They have mostly remained unsung and the hard work put in by the ground staff is not a priority for most cricket administrators. If they don’t work, the match does not happen. It is as simple as that. Even in this exacting period of lockdown, there are some dedicated ground staff members who are silently going about their job. “We don’t know what will happen to the 2020-21 season, but we have to keep the preparations going,” noted cricketer-coach-curator Daljit Singh told Sportstar .
The board may have put a stop to his services, but the veteran curator continues to look after the stadium in Mohali with the same passion that has marked his more than two-decade old tenure with the game as a “groundsman.”
Daljit brought dignity to the profession of pitch-making and ground upkeep. “They were addressed as maalis (gardeners). Now they are called curators and groundsmen. They are an integral part of the game. Without them you can’t have cricket,” he emphasised.
Daljit, with proper permission from the authorities, reports every evening at the stadium. “I go alone, make observations, and leave instructions to the staff (six men at a time) to be carried out the next morning. They maintain social distancing and wear masks. We have 17 pitches in all to look after with proper watering, brushing and grass mowing. It is a laborious exercise even though we have the equipment. Sports fields and nurseries need daily attention.”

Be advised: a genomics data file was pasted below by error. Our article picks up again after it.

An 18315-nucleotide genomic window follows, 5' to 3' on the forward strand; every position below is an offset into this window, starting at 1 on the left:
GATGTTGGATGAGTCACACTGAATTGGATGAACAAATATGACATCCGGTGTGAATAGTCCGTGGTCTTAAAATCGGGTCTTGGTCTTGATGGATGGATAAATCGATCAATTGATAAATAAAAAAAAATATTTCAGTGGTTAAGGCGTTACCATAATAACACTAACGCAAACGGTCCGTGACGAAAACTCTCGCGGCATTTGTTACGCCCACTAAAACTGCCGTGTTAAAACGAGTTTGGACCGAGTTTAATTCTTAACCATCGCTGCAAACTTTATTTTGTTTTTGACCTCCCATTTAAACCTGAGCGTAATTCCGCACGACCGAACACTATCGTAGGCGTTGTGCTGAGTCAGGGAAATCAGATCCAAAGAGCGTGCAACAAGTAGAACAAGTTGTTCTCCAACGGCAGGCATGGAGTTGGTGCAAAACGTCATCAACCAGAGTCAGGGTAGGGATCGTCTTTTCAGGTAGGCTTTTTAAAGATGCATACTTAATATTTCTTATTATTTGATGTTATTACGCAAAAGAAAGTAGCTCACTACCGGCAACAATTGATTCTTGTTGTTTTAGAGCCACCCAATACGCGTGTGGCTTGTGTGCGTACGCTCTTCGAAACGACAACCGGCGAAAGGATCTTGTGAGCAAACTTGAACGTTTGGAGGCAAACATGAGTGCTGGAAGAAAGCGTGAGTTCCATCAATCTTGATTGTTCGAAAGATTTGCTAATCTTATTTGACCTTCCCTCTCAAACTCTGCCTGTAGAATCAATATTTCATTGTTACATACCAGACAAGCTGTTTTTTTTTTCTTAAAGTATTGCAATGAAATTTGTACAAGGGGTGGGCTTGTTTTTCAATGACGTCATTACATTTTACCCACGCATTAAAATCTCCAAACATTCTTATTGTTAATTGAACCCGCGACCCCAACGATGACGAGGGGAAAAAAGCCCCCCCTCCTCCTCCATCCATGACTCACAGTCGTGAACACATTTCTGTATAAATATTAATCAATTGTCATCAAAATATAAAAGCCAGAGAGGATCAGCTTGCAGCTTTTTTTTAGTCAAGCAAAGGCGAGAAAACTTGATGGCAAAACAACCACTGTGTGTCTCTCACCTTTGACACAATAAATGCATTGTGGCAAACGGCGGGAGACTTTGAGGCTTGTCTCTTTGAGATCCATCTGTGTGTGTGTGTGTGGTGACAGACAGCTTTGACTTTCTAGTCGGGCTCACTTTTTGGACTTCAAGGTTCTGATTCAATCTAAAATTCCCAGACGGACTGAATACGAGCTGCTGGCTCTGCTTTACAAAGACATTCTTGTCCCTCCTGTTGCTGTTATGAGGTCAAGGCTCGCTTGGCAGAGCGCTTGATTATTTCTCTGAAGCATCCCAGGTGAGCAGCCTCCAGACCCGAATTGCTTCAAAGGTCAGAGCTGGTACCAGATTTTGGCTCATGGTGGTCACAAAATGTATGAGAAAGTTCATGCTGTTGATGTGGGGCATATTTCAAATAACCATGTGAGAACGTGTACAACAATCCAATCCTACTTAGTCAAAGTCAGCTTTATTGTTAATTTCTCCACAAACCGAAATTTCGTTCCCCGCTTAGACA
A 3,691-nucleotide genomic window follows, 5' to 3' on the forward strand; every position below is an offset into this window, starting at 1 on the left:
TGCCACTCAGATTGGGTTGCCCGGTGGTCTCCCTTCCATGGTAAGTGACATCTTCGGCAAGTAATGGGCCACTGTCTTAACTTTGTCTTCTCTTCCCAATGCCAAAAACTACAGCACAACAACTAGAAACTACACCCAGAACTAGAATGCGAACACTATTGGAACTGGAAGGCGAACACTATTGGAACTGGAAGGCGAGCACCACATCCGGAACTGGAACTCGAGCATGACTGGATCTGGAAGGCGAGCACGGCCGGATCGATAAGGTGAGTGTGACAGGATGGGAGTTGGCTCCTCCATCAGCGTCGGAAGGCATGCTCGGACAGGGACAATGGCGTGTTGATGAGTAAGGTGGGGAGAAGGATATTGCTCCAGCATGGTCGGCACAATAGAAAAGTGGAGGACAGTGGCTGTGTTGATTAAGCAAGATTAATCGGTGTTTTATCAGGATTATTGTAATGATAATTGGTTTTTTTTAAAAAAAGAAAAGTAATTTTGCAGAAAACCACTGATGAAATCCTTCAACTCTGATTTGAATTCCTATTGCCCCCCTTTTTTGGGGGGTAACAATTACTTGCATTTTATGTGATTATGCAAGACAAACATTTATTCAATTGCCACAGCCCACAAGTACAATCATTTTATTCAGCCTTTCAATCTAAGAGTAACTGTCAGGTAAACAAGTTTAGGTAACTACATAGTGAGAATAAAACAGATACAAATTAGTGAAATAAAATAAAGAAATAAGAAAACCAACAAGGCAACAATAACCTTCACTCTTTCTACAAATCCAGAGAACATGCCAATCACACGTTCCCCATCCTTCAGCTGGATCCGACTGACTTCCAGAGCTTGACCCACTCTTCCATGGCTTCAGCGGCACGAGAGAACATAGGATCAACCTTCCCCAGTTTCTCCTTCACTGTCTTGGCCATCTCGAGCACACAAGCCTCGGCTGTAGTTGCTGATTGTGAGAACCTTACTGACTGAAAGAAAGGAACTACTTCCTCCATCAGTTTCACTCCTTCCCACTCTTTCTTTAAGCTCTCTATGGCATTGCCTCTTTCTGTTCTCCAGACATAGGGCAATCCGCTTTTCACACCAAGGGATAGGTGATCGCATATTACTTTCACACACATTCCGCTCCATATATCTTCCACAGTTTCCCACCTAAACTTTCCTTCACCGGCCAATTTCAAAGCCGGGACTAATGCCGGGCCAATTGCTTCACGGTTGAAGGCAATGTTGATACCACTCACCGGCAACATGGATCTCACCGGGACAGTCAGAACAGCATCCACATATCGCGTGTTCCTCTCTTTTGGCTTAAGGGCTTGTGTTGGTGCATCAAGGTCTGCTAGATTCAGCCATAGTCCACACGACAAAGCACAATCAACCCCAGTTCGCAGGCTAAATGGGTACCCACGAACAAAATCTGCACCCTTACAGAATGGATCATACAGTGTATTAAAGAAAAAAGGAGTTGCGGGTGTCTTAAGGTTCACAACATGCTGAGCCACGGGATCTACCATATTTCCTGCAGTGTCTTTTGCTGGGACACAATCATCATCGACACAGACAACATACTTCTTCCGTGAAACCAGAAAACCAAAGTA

Daljit confirmed that some associations like Mumbai, Kerala and Kolkata are striving to attend to the ground work at their respective stadiums. “At the most you need six people and they can come in batches. In any case, there is no match preparation, no match-pitch preparation, no pitches for the nets. We are concentrating on watering and periodic mowing of the grass.”
The worst-placed is Delhi where the association has not taken any steps on working on the pitch and the field.
As Daljit explained, “this period is known as the growing season. In June, we have to mow the field ahead of the season. The outfield has to be mowed twice a month and the pitch shaved four times a month. Summer cricket is mostly local cricket, but we have to be ready for domestic cricket. The IPL (Indian Premier League) has been postponed but there is domestic cricket to look ahead.”
As an alternative to natural turf, Daljit suggested the use of artificial surfaces. “If you ask me, artificial pitches can be a very good option. They give reasonable bounce and there is no deterioration factor. You get perfect deliveries and perfect shots. Yes, it can be a different experience, but it can be considered in these extraordinary times. There is no maintenance cost involved once you lay an artificial pitch. It costs anything between ₹2.5 lakh and ₹3 lakh. Even the ICC (International Cricket Council) uses artificial pitches to promote the game in smaller countries.”
Daljit would not mind cricket returning to matting surfaces. “Why not? We have had Test matches on matting pitches. A lot of first-class cricket in the 1950s was played on matting surfaces. Believe me, matting can be great for junior cricket, I would recommend matting pitches.”
At 80, Daljit displays the same admirable passion that has marked his more than two decades of work with the stadium in Mohali. “I remain a student of the game and cricket, for me, is a way of life,” he says.
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